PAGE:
Remembering Michelle Gardner-Quinn
by JOYCE on JANUARY 28, 2015
Each year, we reprint Michelle Gardner-Quinn’s beautiful “This I Believe” essay on her birthday, January 28, in honor of her life, work and love of our planet. Michelle interned at the Intervale Center, working on the initial feasibility study for what would become our highly-successful Intervale Food Hub.
To learn more about Michelle’s ongoing legacy, inspiring young people to care for nature and each other, please visit Michelle’s Earth Foundation. You can also watch a beautiful video featuring Goldie Hawn, Tipper Gore, Sheryl Crow, Meg Ryan, and other celebrities inspired by Michelle’s passion for our planet.
This I Believe
I believe in upholding reverence for all life. I believe that humanity has a responsibility to the earth and to the life that we share our experience with.
As a child, I found joy digging in the dirt, examining the miracle of life. Everything creepy-crawly was fascinating to me, and I spent countless hours in my backyard exploring what wonders lay beneath. Although some people might be repulsed by this notion, these creatures did not represent slimy pests to me. Rather, such experiences in the natural world taught me about the diversity of life that could be found in any microcosm. I felt attuned with the cycles of life, my favorite being the spring.
During these budding months, I could watch the egg sacs of praying mantises as they opened or collect robin-blue egg shells that had fallen from the nests. This was where I felt a strong connection to the natural cycles of creation. This connection has inspired awe in me that I feel strongly to this day. It is a feeling deep within me that has inspired my passions and pursuits as an environmentalist.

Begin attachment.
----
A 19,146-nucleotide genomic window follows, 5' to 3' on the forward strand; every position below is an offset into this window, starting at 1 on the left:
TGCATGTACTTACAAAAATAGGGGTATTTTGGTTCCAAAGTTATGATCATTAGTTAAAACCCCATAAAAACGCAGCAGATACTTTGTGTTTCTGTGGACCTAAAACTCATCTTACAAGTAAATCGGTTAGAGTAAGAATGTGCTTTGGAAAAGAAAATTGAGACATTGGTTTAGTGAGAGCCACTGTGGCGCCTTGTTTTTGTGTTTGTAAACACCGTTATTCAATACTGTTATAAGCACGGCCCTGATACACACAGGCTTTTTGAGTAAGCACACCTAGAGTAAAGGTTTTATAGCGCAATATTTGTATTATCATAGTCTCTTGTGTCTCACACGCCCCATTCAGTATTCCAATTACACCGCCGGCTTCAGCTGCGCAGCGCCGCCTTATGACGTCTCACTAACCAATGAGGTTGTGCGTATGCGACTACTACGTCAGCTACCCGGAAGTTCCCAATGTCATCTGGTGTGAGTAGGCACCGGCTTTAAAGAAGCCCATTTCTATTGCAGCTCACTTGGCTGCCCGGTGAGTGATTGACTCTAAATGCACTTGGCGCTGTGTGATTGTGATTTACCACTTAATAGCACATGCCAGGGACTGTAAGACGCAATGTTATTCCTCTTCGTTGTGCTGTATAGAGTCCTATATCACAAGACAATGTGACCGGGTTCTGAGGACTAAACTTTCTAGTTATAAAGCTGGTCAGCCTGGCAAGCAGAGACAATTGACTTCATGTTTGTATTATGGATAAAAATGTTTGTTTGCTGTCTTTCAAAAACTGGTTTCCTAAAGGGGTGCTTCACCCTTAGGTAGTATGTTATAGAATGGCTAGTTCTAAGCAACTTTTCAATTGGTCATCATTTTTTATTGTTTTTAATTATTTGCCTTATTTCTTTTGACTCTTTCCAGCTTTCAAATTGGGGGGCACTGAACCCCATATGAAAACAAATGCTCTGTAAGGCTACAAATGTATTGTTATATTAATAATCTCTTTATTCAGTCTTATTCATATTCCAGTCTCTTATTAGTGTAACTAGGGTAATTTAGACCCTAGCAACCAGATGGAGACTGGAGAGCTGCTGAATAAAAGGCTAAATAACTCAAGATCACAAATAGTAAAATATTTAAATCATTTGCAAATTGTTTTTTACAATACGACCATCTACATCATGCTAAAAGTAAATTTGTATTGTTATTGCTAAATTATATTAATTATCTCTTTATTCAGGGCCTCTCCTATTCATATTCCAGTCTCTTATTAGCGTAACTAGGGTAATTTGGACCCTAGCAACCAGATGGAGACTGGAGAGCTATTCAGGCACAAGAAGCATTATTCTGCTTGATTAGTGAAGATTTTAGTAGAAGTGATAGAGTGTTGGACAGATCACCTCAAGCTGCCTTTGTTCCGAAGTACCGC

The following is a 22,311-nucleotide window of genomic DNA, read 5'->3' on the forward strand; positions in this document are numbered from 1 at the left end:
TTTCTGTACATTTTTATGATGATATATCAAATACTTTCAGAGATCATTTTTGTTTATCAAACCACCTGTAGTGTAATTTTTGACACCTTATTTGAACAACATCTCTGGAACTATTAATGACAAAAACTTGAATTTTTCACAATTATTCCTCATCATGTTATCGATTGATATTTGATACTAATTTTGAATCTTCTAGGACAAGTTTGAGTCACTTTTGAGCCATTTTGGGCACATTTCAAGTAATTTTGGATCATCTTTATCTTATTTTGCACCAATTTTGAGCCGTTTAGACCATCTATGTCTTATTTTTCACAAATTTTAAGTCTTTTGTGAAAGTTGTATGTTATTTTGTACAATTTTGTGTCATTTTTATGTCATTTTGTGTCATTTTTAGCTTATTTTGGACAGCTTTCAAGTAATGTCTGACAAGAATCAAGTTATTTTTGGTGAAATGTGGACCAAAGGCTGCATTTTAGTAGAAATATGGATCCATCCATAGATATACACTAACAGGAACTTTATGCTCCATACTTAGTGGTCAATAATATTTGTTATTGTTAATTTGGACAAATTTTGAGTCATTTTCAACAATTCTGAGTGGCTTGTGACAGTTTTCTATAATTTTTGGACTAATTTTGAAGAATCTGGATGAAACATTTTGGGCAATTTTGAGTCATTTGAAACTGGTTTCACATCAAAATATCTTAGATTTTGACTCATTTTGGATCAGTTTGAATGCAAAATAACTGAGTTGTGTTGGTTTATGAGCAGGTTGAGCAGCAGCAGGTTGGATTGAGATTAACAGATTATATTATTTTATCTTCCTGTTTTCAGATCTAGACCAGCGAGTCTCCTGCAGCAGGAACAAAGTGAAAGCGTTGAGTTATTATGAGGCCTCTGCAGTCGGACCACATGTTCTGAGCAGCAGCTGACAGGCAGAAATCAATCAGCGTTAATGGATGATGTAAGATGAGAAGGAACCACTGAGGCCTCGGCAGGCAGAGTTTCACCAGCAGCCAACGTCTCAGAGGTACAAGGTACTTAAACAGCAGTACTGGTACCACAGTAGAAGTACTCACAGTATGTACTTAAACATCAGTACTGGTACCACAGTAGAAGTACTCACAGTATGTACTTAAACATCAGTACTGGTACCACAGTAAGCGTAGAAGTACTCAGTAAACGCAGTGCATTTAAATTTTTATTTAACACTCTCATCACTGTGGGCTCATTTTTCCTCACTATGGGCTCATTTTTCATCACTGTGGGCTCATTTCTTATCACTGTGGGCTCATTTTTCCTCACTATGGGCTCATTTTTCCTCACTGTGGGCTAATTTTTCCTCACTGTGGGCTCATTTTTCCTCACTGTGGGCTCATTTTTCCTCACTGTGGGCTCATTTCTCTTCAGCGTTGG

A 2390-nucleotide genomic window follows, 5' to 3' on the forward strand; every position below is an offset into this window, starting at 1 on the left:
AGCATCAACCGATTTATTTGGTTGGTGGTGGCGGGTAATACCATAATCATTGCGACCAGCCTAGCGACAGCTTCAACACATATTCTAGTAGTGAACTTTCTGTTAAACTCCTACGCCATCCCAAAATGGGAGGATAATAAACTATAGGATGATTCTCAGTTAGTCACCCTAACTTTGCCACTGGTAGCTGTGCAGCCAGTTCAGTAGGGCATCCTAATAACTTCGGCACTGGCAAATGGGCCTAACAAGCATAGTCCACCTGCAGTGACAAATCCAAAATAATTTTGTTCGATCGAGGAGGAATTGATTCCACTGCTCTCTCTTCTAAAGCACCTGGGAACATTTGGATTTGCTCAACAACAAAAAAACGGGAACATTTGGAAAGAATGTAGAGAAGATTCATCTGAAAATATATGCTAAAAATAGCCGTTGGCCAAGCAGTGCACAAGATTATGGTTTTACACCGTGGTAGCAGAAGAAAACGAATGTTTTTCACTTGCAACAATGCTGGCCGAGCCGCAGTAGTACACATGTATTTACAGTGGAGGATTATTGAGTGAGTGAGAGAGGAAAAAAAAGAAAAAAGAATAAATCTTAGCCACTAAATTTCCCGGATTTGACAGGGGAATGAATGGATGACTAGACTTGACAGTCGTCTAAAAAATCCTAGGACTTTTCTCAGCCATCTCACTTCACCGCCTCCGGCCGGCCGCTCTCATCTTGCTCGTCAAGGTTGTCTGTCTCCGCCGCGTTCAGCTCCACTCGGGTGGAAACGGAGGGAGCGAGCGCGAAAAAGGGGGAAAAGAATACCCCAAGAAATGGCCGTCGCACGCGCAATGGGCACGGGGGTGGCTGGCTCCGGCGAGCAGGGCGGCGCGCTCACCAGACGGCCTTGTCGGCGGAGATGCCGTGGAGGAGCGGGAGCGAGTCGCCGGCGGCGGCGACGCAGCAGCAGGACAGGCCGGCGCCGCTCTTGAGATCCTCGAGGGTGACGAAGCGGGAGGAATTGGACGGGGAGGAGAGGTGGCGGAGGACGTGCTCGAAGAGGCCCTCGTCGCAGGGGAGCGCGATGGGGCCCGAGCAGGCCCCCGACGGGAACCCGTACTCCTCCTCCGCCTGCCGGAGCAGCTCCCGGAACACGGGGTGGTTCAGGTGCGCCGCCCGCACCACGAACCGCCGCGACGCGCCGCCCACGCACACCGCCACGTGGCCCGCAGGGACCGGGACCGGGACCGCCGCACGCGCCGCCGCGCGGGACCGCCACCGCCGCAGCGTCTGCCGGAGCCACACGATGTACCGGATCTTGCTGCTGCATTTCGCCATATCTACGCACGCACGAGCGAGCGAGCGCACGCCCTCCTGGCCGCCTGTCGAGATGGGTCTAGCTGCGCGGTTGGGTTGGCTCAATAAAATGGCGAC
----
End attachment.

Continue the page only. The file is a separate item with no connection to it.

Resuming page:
As I grew older, I discovered that this reverence for life was not shared by all of humanity. Rather than respecting the natural world as a community of life, the environment has been valued in terms of the resources that could be exploited. Industrialization has turned life into an industry, and systematically destroys the essential diversity that provides richness to the human experience. Our self-inflicted ecological crisis has reached such a point that we no longer endanger isolated bioregions. So many toxins have been spewed into the atmosphere as a result of our industrial greed that the climate of our planet is changing at an alarming rate. Climate change threatens all life forms by altering fundamental natural cycles, giving little time for evolutionary responses.
These detrimental impacts are visible today as polar bears lose their habitat of sea ice, the sex of sea turtle eggs is skewed, whales have less krill to feed on, and coral reefs are bleached, to cite just a few examples. Climate change also has a detrimental impact on cultures and humanity’s well-being as more people are becoming environmental refugees. Little is being done to curb this crisis and, within our lifetime the ecological functioning of planet earth will be forever altered.
I believe that my connection to all life forms prevents me from sitting back and watching this catastrophe. I believe that we should understand our place in our regional ecosystems and communities, as well as pledge our allegiance to the earth as a whole. I believe that all creatures, whether they are found in my backyard or halfway around the globe, should not suffer as a result of human greed. The reality of climate change is here and now; it is the environmental battle of our generation and generations to come. In honor of all life, I am dedicating myself to preventing this worldwide ecological crisis.
Michelle Gardner-Quinn, October 2006
This essay was reprinted with permission from Michelle’s Earth Foundation.